“And you smiled” sung by Matt Monro was played on the morning radio programme. As a twelve year old, I would have turned it off immediately, it had seemed wrong that the tune should become associated with words I would have described as “soppy”.
The tune was “Eye Level”, played by the Simon Park Orchestra; it was a record that sold over a million copies and topped the British charts for four weeks, but I was not interested in its place in the charts, the tune for me meant the television detective series “Van der Valk”. TV police series were a passion in childhood days, the opening bars of the theme music of “Z Cars” still recall the devoted attention paid to each episode. “Van der Valk”, though, was different, it was set in Amsterdam: it had characters whose names were exotic; it had scenes from a city that made 1970s England look dull and drab; it had criminals altogether more sophisticated than those who appeared in “Z Cars”, “Softly, Softly” or “Dixon of Dock Green”.
Of course, “Van der Valk” was a British detective series set in Holland. Amsterdam created the possibility of story lines, particularly those involving international crime, that would have been less credible in an English city. Commisaris Piet van der Valk might have had a Dutch rank and name, but he was played by English actor Barry Foster. Whatever the realities, though, the programme was one to discuss with school friends the following day.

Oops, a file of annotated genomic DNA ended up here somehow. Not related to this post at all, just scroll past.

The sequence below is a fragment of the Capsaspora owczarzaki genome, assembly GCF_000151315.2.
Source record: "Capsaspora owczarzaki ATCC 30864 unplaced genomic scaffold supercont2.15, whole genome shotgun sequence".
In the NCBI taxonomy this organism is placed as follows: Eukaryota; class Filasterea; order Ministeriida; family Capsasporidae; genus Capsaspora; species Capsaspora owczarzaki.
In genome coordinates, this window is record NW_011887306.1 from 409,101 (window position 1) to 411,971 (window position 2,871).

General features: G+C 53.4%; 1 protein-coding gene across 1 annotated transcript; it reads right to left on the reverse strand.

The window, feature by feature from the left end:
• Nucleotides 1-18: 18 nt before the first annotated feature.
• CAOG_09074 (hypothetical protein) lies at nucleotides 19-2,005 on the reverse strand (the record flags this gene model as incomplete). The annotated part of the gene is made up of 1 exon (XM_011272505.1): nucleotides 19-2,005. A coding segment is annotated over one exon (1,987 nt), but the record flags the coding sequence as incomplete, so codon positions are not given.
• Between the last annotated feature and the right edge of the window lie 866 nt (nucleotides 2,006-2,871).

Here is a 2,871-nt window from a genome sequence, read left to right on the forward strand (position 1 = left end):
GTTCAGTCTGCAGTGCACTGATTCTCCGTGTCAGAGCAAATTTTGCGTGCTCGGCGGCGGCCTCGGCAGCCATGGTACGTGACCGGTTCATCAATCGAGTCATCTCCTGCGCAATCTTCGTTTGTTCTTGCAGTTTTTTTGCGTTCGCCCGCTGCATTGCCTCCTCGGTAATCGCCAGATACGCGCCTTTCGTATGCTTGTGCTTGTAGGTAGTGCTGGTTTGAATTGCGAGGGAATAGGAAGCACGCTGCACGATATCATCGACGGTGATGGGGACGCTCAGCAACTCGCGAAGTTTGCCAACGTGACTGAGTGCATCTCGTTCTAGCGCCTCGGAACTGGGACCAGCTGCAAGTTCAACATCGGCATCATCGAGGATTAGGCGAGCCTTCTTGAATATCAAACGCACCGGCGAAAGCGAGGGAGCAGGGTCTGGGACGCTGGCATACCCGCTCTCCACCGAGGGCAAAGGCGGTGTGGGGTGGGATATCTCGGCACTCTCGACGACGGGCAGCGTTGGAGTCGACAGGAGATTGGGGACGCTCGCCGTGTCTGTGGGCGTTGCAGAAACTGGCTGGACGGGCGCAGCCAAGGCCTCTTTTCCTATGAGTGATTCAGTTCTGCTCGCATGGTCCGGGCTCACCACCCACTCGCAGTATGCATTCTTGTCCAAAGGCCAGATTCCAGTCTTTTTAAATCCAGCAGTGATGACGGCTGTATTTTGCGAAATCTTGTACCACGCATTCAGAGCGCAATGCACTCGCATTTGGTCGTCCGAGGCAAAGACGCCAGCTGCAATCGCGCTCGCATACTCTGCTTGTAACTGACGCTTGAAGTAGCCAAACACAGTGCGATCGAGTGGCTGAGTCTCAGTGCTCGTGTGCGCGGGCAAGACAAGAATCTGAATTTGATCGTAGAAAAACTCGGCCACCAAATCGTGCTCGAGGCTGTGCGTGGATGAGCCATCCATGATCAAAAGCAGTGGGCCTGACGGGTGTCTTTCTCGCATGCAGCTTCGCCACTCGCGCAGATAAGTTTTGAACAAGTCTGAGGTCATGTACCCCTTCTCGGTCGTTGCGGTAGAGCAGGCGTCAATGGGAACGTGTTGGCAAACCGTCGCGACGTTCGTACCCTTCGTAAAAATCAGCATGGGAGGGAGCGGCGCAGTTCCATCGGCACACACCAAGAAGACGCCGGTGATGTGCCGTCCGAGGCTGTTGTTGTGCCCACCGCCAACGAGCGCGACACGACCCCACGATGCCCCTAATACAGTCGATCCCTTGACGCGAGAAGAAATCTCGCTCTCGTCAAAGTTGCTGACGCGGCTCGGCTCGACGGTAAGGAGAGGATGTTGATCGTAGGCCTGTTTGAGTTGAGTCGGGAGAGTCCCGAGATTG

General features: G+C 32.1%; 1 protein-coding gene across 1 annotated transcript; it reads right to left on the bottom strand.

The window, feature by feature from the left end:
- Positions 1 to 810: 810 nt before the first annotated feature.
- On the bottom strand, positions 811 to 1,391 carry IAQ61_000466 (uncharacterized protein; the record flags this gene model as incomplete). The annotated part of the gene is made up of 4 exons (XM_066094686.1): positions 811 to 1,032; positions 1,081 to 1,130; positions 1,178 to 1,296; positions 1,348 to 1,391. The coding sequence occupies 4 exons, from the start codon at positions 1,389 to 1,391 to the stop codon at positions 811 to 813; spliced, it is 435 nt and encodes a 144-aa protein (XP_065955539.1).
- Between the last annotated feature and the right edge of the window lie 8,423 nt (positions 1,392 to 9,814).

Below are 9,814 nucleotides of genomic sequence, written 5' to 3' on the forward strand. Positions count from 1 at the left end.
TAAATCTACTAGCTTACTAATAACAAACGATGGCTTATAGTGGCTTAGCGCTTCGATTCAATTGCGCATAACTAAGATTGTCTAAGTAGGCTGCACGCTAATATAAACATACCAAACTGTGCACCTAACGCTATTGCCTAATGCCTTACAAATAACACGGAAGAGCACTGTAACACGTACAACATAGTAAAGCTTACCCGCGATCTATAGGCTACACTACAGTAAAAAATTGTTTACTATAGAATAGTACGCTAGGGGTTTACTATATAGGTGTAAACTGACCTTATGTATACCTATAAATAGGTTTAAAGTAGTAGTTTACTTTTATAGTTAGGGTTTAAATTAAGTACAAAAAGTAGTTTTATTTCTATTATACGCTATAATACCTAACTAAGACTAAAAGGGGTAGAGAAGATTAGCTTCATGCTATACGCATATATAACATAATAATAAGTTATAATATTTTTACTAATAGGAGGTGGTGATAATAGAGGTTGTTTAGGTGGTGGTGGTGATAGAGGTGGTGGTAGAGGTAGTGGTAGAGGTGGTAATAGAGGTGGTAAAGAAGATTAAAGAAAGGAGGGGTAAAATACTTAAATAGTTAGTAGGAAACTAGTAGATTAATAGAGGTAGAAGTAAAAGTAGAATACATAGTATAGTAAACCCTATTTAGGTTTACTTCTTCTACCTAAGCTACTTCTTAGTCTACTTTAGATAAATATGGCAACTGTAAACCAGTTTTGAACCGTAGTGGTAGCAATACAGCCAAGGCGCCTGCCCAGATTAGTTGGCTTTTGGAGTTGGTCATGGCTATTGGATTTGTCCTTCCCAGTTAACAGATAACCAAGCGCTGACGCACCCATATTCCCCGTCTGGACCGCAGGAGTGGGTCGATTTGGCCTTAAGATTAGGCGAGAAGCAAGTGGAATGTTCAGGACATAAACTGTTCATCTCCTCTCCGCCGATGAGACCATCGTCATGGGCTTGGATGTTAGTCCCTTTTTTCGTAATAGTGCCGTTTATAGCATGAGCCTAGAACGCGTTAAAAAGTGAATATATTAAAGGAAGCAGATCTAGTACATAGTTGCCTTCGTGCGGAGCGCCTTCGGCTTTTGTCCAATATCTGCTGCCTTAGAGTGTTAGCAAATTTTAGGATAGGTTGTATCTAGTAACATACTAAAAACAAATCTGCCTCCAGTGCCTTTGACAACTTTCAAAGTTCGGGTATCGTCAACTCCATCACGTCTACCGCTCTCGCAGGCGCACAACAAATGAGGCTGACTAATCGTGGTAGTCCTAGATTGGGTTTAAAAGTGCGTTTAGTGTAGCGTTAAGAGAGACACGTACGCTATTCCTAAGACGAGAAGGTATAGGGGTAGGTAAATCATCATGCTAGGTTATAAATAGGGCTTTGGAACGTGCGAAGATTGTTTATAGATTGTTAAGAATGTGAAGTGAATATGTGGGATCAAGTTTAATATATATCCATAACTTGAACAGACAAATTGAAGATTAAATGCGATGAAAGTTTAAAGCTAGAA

Almost twenty years after its first appearances, in 1972-73, “Van der Valk” enjoyed a revival in 1991-92, during which time Piet van der Valk had been joined in the Amsterdam police force by his son Wim. The viewing seemed as compelling as it had been two decades previously, though perhaps there was more than a tinge of sentimentality in watching a programme that had been so well known in more youthful days. Two of us watched the 1990s “Van der Valk”, our son Michael had been born in 1990 and I would sit with him beside me as the stories unfolded. “Watch Commisaris van der Valk, Mikey, you can learn stuff from him”.
In January of this year, An Garda Síochána, the Irish police force, began recruitment of new officers for the first time since 2008. Mikey was one of 25,000 applicants; the first round test took him through to the last 5,000, in the second round test he reached the last six hundred applicants. On Wednesday of this week, he faces the third round of tests; the tension is far greater than that of any episode of “Van der Valk” – and there was probably not much to learn from a 1970s cop series that could be applicable to 21st Century policing.